Bank of New York Mellon, which this morning reported profits slumped 33 percent in the second quarter, will hang on to its corporate trust business, which had been under review for a possible sale.
“We concluded we can create more shareholder value by retaining it,” Chairman and CEO Gerald Hassell told analysts in a conference call.
“I have always liked this business,” he said. “We are confident of its future growth potential.”
The company earned $554 million, or 48 cents per share, in the second quarter, down from $831 million, or 71 cents, a year earlier.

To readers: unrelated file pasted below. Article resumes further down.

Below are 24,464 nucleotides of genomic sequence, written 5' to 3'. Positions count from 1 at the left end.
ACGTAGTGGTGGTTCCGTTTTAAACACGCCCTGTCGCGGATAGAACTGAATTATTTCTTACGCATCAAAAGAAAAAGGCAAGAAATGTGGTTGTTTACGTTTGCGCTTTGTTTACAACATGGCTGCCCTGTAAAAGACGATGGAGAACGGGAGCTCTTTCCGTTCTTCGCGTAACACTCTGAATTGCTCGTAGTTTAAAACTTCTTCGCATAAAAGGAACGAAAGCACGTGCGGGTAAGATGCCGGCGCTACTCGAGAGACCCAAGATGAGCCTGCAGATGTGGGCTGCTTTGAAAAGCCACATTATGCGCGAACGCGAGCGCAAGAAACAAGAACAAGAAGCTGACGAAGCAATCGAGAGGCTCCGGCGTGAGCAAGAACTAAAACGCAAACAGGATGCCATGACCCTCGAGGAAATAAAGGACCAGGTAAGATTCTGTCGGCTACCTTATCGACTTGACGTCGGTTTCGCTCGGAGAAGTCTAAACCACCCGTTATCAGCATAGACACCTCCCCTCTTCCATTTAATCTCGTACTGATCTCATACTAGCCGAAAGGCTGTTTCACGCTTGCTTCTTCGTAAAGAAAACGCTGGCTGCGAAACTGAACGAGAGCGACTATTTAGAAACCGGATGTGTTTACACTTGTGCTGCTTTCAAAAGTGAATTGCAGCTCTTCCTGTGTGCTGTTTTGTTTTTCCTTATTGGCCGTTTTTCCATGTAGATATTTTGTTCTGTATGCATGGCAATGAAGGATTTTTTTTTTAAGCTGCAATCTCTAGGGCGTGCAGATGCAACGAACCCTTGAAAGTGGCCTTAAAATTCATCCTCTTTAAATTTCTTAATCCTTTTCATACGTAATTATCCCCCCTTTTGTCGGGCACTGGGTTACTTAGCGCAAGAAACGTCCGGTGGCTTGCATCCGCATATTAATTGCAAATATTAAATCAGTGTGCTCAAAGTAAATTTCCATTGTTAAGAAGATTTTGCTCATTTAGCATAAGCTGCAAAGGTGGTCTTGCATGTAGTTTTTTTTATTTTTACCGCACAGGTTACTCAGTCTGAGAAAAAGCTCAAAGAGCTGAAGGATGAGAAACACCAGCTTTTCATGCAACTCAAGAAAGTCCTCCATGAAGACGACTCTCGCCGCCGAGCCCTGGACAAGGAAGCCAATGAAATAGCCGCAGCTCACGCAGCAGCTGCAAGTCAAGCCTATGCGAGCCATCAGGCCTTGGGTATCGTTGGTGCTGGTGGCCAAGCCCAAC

Excluding special items in both years, the New York-based trust, custody and asset management giant earned $715 million, or 62 cents per share, vs. $701 million, or 60 cents, in 2013.
Charges in the most recent quarter included severance costs for an undisclosed number of laid off employees. The move is expected to save about $100 million annually, the company has said.
“We remain dedicated to maintaining strong capital levels, returning more capital to shareholders and driving shareholder value,” Mr. Hassell said in a statement.
Revenue for the three months ended June 30 fell 7 percent to $3.7 billion from $4 billion last year.
Excluding a gain on an equity investment in the prior year, revenue declined 2 percent.
First Published July 18, 2014 12:00 AM